When I first got to the farm my eyes shined at the thought of mastering the complicated cycles of crop rotation, eating soil-caked carrots, attending community potlucks and chatting farm talk with Scott Chaskey. I (perhaps prematurely) declared my love for farming before even harvesting my first kale leaf in April when we were still building, cleaning up and preparing the soil. Like broken records, seasoned farmers giggled at my ignorant enthusiasm, teasing, “Wait till July. Let’s talk again then.”
The switch from spring into summer happened quicker than a zucchini can ripen on the stalk: exaggerated and sudden, leaving me in a frenzy of lifting and stretching. One day while putting the chickens to bed after a day of CSA harvesting, I found myself chanting a poem of sorts to myself alone in the field:
Well, summer’s finally here and spring is far lost.
We’ll work these bodies hard till the first signs of frost.
Don’t get me wrong. Spring certainly wasn’t a walk in the park. But until now the evolution of our work’s demands was subtle and almost encouraging. We cleaned. We sowed. We prepped the soil. We transplanted. We weeded. Then, boom! One day I paused from bunching red Russian kale to realize that the field was suddenly brimming with life, the delicious kind, looking up at me during field walks screaming, “Harvest me! Or I’ll go to seed!”
Oh, and there’s math. Lots of math.
Harvest is a time of hustle, a real test for the aspiring farmer. Transplanting was hard on our knees as we hunched over, shifted, and crouched like spider monkeys scaling the 200-foot rows of our beds. But something about harvest insinuates crunch time (and not the munchin’ type of crunchin’). The lettuce is bolting, the salad mix is flowering, we need 150 pounds of hakurei turnips for CSA pick up and it’s already lunchtime. Oh, and there’s math. Lots of math.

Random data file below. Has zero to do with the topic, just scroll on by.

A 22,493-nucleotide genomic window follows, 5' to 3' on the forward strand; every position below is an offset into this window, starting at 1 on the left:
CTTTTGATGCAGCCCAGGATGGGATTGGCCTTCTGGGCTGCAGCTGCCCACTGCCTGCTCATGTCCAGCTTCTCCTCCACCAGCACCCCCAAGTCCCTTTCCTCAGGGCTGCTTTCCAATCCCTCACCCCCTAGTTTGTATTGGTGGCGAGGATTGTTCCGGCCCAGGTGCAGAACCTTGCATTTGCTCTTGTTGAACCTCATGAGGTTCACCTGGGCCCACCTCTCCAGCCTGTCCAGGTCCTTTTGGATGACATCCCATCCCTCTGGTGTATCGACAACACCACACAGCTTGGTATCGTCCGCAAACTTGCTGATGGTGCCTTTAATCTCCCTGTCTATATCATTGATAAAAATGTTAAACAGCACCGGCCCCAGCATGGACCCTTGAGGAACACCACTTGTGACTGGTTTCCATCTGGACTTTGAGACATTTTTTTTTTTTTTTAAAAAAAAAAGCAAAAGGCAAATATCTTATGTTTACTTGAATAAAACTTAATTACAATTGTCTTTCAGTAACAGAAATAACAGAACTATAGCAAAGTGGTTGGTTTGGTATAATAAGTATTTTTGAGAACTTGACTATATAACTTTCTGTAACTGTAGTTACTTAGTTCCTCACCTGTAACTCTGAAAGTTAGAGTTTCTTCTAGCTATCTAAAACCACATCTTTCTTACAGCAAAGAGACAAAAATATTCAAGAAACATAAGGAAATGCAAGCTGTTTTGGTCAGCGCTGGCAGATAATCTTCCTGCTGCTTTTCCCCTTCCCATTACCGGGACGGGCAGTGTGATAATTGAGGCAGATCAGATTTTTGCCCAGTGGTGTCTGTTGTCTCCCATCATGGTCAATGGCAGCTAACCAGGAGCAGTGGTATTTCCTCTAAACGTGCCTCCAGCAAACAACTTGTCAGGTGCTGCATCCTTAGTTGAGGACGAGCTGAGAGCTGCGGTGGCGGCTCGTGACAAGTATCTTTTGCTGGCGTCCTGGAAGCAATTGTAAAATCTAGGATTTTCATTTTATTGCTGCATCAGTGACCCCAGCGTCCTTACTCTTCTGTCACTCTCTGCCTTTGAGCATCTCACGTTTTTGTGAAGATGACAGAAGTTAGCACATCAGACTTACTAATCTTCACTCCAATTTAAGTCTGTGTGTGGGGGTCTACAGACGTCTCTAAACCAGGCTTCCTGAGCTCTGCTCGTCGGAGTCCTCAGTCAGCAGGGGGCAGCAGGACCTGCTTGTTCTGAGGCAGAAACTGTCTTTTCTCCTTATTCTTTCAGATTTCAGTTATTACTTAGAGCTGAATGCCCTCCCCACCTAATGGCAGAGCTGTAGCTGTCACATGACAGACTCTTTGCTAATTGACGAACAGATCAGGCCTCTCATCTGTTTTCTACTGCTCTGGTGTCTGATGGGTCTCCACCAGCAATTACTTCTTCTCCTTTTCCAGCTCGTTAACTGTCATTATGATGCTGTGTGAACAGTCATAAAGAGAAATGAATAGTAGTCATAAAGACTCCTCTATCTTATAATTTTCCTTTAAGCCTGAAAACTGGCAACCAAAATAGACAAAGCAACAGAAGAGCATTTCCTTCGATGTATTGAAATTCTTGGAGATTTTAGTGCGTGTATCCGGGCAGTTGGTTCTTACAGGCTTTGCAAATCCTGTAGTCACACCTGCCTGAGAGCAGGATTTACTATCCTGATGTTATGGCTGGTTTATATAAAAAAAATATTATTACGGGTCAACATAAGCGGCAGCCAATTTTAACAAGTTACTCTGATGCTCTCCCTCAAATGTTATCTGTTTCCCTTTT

Every morning we arrive in the field and prep our wash station. All our hard work could go straight to the compost pile if our crop isn’t properly chilled, processed and stored. Out we go, green plastic bins in hand, harvest knives clenched between our teeth and rubber bands around our wrists. One, two, three, four, five, six, seven leaves make a half-pound bunch. Scan it, band it, bunch it, give it a “butt cut,” and move on to the next patch. Haul the bin over your shoulder and hustle to the shade.
Scan it, band it, bunch it, give it a “butt cut,” and move on to the next patch.
We crawl through cucurbit patches, frog legging our way down the bed with buckets full of freshly cut cukes and summer squash, gently hauling so as not to blemish the zucchini’s delicate yellow flesh.
The much anticipated garlic harvest is percussive. Dig the fork into the soil, but not too close as to pierce the bulbs. Give it a wiggle, while your partner waddles behind ready to pull. Ambidexterity is learned through harvest, as we grab a bulb in each hand, rattling it free of its caked on coat of soil. Clumps of dirt fall onto the straw, tapping like rain on the roof of my tent. Each night I collapse; I’ve never felt so tired or slept so deeply.
When you hold a seed in your hand looking across a full bed of chard waiting to be harvested to feed 150 families, the weight suddenly becomes heavier.
Before I know it, the bed of bright lights rainbow Swiss chard has changed hues to a dull and wilted memory. We’ll mow it soon, to prepare the bed for the next round of production. How special it is to think that what began as pin point-sized seeds sprouted into hundreds of pounds of delicious and healthy greens. When you hold a seed in your hand looking across a full bed of chard waiting to be harvested to feed 150 families, the weight suddenly becomes heavier, as does your heart feeling the sanctity and honor of stewarding that seed.
Well, it’s July. And though I can’t say I’ve mastered Mexican bean beetle crushing, or perfected hoeing or met all the farmers on the East End, I can say that I can’t shake the serene sense of purpose farming has gifted me. Despite the arduous labor that Kristin Kimball eloquently says “can make you weep,” I don’t want to go back. I’ve tasted real radishes. And I am growing more than plants. A part within me I never knew existed has sprouted. No amount of bruised shoulders or Colorado potato beetles can deter me now. Especially since the tomatoes are coming.